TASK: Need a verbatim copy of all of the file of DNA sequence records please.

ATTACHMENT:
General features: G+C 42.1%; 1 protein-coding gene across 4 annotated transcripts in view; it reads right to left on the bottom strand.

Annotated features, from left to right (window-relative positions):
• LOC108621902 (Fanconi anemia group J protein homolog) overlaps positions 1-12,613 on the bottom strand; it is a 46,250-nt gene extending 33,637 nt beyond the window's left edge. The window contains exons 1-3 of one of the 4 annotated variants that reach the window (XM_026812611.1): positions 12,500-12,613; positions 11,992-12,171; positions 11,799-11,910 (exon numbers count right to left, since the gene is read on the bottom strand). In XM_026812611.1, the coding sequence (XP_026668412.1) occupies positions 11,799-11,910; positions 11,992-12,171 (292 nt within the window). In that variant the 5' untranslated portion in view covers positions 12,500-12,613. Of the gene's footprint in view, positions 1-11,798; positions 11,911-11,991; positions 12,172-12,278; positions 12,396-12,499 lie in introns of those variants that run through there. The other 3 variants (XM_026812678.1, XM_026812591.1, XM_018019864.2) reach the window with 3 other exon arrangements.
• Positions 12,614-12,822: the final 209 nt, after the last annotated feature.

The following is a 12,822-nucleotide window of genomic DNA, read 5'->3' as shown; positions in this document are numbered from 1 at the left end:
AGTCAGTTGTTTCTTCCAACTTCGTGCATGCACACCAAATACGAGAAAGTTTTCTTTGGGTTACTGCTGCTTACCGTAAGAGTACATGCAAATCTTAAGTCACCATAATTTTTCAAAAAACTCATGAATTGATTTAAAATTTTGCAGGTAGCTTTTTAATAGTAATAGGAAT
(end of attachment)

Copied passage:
General features: G+C 42.1%; 1 protein-coding gene across 4 annotated transcripts in view; it reads right to left on the bottom strand.

Annotated features, from left to right (window-relative positions):
• LOC108621902 (Fanconi anemia group J protein homolog) overlaps positions 1-12,613 on the bottom strand; it is a 46,250-nt gene extending 33,637 nt beyond the window's left edge. The window contains exons 1-3 of one of the 4 annotated variants that reach the window (XM_026812611.1): positions 12,500-12,613; positions 11,992-12,171; positions 11,799-11,910 (exon numbers count right to left, since the gene is read on the bottom strand). In XM_026812611.1, the coding sequence (XP_026668412.1) occupies positions 11,799-11,910; positions 11,992-12,171 (292 nt within the window). In that variant the 5' untranslated portion in view covers positions 12,500-12,613. Of the gene's footprint in view, positions 1-11,798; positions 11,911-11,991; positions 12,172-12,278; positions 12,396-12,499 lie in introns of those variants that run through there. The other 3 variants (XM_026812678.1, XM_026812591.1, XM_018019864.2) reach the window with 3 other exon arrangements.
• Positions 12,614-12,822: the final 209 nt, after the last annotated feature.

The following is a 12,822-nucleotide window of genomic DNA, read 5'->3' as shown; positions in this document are numbered from 1 at the left end:
AGTCAGTTGTTTCTTCCAACTTCGTGCATGCACACCAAATACGAGAAAGTTTTCTTTGGGTTACTGCTGCTTACCGTAAGAGTACATGCAAATCTTAAGTCACCATAATTTTTCAAAAAACTCATGAATTGATTTAAAATTTTGCAGGTAGCTTTTTAATAGTAATAGGAAT